Let's just say that abuse- no matter the form, or whether self-inflicted or from others- can drastically change a person & turn them into something ugly- a shadow of the person they once were & this holds true for Artemisia as well who falls prey to all the seven deadly sins because of it. This is the first movie where Eva has actually made me sit up & take notice of her. Her seductive dialogue delivery, the disdain & wrath she has in her eyes when she looks at the men under her command & her adversaries & the power with which she fights in her action sequences- all these together just make her a complete badass who grabs your complete, undivided attention.

VFX has definitely come a long way since 2006's 300. In 300, you could discern when & where green screen was used. Out here everything is seamless & doesn't take away from any scene whatsoever. My only grouse was the blood- it looks a tad unrealistic compared to how real the bloodshed looked in 300. In ROAE, the blood looks like flowing mercury or something. If they wanted to make it look more stylized, they could've gone about it through better means. Besides that, I think they tried to make good use of the 3D without it being too in-your-face. My favorite scene that really employs the depth of 3D in my opinion is the one you see above, where the camera pans upwards & slowly reveals the grandeur of Athens.

The action sequences were good. Especially the whole scene between just the ships- Great dynamic & it definitely offered us something different on screen. Also the fight sequences with Artemisia are an absolute joy to watch. However my problem was that because of the 3D, sometimes with the close-up action shots, everything feels like it's just whirring past you. The only saving grace is that during the contact shots in a fight sequence (sword gets plunged into an opponent for example), the movement is stopped & then in slo-mo comes back to the normal speed. So you can keep track of what's happening at least thanks to that.


Finally the costumes. I can tell you'll are now thinking: "But what costumes? It's just all capes & leather thongs!" Well, I'm just talking about Artemisia's costumes. Brilliantly designed to reflect the mood of each sequence, they are absolutely gorgeous & Eva Green fills them out nicely. Let's look at some of them:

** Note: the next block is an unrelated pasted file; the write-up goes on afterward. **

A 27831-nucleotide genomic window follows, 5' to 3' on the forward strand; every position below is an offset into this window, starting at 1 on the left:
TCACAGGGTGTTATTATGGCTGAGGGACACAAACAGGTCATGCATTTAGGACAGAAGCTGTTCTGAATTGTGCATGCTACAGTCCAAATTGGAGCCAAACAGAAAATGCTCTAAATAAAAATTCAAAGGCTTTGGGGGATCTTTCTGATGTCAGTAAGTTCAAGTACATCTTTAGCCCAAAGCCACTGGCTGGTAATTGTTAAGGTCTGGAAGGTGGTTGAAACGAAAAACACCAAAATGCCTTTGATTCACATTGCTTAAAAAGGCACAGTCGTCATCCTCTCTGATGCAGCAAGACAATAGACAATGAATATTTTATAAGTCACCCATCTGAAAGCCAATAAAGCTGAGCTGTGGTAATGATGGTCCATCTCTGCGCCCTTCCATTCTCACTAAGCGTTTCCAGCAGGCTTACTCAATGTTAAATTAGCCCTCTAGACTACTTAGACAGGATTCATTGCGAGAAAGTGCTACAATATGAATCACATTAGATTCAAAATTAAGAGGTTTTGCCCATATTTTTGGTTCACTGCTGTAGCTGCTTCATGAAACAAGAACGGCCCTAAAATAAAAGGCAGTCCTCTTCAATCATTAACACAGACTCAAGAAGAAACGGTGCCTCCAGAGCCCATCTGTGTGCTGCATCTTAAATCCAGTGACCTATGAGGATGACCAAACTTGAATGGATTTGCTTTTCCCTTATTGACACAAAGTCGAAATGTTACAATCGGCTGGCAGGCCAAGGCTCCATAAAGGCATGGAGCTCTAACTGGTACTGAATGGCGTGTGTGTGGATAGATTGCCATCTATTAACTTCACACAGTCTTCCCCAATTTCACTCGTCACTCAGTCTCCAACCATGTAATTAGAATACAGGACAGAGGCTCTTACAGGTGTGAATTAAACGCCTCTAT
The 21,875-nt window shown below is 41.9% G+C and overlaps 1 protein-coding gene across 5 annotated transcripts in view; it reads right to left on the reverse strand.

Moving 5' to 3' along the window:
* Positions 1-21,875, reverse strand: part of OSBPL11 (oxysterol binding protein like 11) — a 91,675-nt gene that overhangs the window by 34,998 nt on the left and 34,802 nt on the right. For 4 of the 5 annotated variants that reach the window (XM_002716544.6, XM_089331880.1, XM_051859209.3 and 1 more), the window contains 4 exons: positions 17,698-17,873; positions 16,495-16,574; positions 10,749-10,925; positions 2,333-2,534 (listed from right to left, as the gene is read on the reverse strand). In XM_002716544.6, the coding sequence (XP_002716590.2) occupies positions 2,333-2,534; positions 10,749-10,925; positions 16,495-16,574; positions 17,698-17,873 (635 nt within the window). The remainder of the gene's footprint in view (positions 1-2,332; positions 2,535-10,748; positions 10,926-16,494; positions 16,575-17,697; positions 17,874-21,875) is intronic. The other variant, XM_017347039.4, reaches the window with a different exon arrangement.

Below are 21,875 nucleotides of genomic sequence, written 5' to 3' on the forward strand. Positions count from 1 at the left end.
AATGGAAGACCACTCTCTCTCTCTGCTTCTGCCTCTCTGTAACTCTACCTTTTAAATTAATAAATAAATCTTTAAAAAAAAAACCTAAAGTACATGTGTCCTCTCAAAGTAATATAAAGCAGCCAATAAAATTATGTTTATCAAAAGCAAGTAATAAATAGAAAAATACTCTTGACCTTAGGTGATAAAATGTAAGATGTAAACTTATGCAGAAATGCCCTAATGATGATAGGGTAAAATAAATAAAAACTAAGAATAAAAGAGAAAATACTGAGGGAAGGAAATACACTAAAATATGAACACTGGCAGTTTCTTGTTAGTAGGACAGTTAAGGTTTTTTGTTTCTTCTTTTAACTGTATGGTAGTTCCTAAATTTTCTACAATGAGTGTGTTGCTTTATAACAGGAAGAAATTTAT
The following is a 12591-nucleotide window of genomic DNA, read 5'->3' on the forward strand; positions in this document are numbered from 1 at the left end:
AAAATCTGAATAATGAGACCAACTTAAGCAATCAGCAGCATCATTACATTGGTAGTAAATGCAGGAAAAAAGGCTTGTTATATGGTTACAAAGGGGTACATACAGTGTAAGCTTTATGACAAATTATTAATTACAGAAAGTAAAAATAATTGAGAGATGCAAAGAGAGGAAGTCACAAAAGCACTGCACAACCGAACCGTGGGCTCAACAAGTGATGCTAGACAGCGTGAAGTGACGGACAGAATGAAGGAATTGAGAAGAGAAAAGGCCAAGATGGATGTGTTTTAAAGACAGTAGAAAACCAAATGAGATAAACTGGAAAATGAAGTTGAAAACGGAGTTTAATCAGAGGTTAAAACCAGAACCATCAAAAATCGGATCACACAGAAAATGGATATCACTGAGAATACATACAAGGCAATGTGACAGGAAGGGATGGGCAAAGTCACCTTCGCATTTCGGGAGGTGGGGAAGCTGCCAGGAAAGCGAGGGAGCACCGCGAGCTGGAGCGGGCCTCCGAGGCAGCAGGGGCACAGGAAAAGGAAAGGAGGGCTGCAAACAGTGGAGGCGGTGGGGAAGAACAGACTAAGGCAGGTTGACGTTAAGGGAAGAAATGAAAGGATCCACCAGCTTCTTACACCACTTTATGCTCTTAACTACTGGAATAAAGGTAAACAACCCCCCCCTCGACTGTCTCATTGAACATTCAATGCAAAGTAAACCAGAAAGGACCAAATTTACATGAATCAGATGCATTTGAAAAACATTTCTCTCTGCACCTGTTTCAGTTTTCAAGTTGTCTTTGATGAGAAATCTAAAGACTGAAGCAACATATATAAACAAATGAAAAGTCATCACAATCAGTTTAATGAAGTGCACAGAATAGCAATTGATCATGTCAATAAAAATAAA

This (>) is one of the first costumes you see Eva donning in the film. Golden chest plate gives her an aura of royalty while the tassles are just something else! The dynamism they add to the costume is brilliant! Especially since it so happens that she has a lot of walking to do in this sequence.

Each of her battle sequences see Artemisia in different costumes too. Like this one (<). I absolutely LOVED it because that golden strip in the middle makes her look like a cobra ready to strike.



And then there's this final costume (>) that just oozes with badassery. Those golden dinosaur-like spinal spikes are amazingly hot & just add to the overall empowered ruthlessness of her character! Besides these there's also another costume (for which I couldn't find a good enough image online), that's just beyond sexy. One look at it & I at once knew: "Sex scene."

So what is my final verdict for 300: Rise of an Empire (ROAE)? Great story, competent acting (with some brilliant work from Eva Green), entertaining action sequences, good VFX all lead me to give this film a well-deserved 7/10. Watch out for my reviews on most of the comic book or graphic novel-based movies for this year. Especially, who's pumped for X-Men: Days of Future Past already? Huh? Huh...? Lol.

4 comments:

  1. Great review. Enjoyed your analysis.

    B2B.

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    Replies
    1. Thanks man! Glad you enjoyed it...Have you seen the film yet...? Would you rate it the same or differently...?

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  2. Re: "soft gay porn":
    To be fair, real-life Spartan warriors did, ahem, "pair up" with each other within their regiments. The idea was that a man would fight harder for his lover than he would for someone who was just a fellow soldier. Apparently, they were right.

    ReplyDelete
    Replies
    1. Interesting...Didn't know about this...